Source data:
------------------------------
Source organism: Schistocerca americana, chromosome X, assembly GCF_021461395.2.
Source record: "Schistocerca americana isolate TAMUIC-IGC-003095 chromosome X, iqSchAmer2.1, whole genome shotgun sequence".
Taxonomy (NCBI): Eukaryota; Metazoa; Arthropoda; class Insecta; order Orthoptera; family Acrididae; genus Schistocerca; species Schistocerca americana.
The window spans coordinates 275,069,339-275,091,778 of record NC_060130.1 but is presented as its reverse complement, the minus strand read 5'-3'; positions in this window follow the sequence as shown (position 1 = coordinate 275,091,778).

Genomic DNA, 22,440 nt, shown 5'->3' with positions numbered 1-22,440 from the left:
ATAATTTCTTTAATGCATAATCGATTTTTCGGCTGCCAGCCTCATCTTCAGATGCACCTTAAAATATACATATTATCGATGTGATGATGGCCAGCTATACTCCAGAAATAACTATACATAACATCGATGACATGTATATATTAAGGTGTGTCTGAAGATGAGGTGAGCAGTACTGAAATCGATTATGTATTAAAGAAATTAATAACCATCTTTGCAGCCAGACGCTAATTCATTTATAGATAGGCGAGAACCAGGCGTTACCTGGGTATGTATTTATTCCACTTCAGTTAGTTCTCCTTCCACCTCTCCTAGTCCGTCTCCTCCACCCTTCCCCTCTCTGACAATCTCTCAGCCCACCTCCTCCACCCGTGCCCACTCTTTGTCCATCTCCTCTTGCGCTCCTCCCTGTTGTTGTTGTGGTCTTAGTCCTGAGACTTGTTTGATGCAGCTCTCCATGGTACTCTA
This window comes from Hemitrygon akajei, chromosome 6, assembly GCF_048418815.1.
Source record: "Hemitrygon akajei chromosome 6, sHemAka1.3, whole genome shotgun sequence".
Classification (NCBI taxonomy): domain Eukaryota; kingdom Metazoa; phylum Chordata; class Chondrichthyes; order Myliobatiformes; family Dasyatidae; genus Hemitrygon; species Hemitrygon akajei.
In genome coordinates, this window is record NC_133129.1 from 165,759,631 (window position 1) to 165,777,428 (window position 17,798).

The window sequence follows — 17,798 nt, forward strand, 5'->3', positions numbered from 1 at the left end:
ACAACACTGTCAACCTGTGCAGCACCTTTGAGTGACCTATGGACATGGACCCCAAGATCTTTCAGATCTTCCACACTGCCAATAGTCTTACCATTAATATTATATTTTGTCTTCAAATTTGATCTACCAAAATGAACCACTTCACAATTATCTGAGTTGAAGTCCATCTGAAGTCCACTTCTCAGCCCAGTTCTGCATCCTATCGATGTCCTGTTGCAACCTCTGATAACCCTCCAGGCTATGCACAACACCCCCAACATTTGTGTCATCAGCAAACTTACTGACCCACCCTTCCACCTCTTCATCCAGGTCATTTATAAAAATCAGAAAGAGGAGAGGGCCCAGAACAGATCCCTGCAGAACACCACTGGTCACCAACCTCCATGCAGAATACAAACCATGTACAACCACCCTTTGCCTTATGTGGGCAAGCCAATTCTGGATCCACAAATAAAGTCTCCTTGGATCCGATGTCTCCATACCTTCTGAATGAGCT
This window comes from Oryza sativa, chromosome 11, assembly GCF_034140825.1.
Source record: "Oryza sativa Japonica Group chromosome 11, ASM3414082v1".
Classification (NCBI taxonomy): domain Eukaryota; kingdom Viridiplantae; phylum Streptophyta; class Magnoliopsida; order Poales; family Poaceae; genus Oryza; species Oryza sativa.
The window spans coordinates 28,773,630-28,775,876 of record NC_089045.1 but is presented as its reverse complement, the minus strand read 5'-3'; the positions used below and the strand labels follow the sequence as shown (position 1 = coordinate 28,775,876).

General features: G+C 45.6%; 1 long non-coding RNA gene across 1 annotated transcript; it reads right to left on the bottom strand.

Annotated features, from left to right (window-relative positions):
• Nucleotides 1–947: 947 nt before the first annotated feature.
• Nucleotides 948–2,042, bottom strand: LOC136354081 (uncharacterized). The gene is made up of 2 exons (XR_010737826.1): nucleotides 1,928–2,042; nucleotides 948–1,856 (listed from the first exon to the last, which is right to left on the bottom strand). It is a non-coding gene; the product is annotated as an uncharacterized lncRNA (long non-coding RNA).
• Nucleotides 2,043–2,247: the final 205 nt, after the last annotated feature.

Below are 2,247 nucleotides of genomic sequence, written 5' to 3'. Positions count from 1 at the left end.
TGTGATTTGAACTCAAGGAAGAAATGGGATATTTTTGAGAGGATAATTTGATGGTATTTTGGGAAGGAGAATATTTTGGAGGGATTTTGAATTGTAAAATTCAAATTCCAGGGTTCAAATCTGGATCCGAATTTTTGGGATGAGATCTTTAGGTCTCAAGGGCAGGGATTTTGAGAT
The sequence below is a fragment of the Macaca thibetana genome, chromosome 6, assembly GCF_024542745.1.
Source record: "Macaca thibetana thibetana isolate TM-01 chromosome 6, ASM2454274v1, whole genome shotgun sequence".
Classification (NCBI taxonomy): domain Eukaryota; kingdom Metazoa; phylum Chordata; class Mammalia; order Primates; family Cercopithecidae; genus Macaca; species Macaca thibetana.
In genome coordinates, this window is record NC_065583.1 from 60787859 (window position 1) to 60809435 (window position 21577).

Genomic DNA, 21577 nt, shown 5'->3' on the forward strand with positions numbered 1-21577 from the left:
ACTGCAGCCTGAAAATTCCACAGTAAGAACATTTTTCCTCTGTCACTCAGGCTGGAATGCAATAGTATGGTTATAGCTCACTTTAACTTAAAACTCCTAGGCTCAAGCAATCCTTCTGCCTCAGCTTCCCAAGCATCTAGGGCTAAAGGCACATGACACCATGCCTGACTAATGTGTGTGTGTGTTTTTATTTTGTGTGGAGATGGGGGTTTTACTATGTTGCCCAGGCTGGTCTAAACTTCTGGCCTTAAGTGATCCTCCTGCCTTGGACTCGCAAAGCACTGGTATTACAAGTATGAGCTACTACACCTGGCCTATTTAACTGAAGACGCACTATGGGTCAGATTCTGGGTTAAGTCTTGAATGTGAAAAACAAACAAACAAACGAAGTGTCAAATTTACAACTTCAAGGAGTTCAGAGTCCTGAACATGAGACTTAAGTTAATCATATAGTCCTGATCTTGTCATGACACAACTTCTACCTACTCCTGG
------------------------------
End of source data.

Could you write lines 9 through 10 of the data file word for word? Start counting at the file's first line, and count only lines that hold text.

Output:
Classification (NCBI taxonomy): domain Eukaryota; kingdom Metazoa; phylum Chordata; class Chondrichthyes; order Myliobatiformes; family Dasyatidae; genus Hemitrygon; species Hemitrygon akajei.
In genome coordinates, this window is record NC_133129.1 from 165,759,631 (window position 1) to 165,777,428 (window position 17,798).